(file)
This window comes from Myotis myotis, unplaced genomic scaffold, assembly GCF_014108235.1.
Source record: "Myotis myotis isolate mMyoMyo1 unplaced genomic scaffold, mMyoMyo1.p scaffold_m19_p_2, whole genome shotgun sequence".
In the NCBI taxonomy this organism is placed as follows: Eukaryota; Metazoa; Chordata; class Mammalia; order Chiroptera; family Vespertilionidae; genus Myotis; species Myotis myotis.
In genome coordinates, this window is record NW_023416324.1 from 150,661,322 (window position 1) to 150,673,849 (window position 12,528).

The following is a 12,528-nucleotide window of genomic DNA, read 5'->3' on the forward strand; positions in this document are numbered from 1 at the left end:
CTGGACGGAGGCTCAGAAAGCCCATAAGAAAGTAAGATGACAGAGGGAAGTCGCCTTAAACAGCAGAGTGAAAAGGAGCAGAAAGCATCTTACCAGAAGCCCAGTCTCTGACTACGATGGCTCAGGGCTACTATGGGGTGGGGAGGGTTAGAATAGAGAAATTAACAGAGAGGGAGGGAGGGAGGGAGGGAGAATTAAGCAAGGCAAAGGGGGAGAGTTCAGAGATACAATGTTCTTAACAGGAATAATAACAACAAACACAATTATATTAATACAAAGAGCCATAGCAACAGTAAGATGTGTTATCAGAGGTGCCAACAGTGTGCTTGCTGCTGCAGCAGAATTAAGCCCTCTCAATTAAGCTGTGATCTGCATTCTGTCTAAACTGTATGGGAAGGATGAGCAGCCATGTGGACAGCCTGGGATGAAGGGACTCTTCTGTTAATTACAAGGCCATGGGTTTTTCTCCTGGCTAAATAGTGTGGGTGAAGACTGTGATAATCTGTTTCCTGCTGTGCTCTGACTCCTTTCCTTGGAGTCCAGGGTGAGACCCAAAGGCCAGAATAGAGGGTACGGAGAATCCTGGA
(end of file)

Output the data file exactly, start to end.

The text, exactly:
This window comes from Myotis myotis, unplaced genomic scaffold, assembly GCF_014108235.1.
Source record: "Myotis myotis isolate mMyoMyo1 unplaced genomic scaffold, mMyoMyo1.p scaffold_m19_p_2, whole genome shotgun sequence".
In the NCBI taxonomy this organism is placed as follows: Eukaryota; Metazoa; Chordata; class Mammalia; order Chiroptera; family Vespertilionidae; genus Myotis; species Myotis myotis.
In genome coordinates, this window is record NW_023416324.1 from 150,661,322 (window position 1) to 150,673,849 (window position 12,528).

The following is a 12,528-nucleotide window of genomic DNA, read 5'->3' on the forward strand; positions in this document are numbered from 1 at the left end:
CTGGACGGAGGCTCAGAAAGCCCATAAGAAAGTAAGATGACAGAGGGAAGTCGCCTTAAACAGCAGAGTGAAAAGGAGCAGAAAGCATCTTACCAGAAGCCCAGTCTCTGACTACGATGGCTCAGGGCTACTATGGGGTGGGGAGGGTTAGAATAGAGAAATTAACAGAGAGGGAGGGAGGGAGGGAGGGAGAATTAAGCAAGGCAAAGGGGGAGAGTTCAGAGATACAATGTTCTTAACAGGAATAATAACAACAAACACAATTATATTAATACAAAGAGCCATAGCAACAGTAAGATGTGTTATCAGAGGTGCCAACAGTGTGCTTGCTGCTGCAGCAGAATTAAGCCCTCTCAATTAAGCTGTGATCTGCATTCTGTCTAAACTGTATGGGAAGGATGAGCAGCCATGTGGACAGCCTGGGATGAAGGGACTCTTCTGTTAATTACAAGGCCATGGGTTTTTCTCCTGGCTAAATAGTGTGGGTGAAGACTGTGATAATCTGTTTCCTGCTGTGCTCTGACTCCTTTCCTTGGAGTCCAGGGTGAGACCCAAAGGCCAGAATAGAGGGTACGGAGAATCCTGGA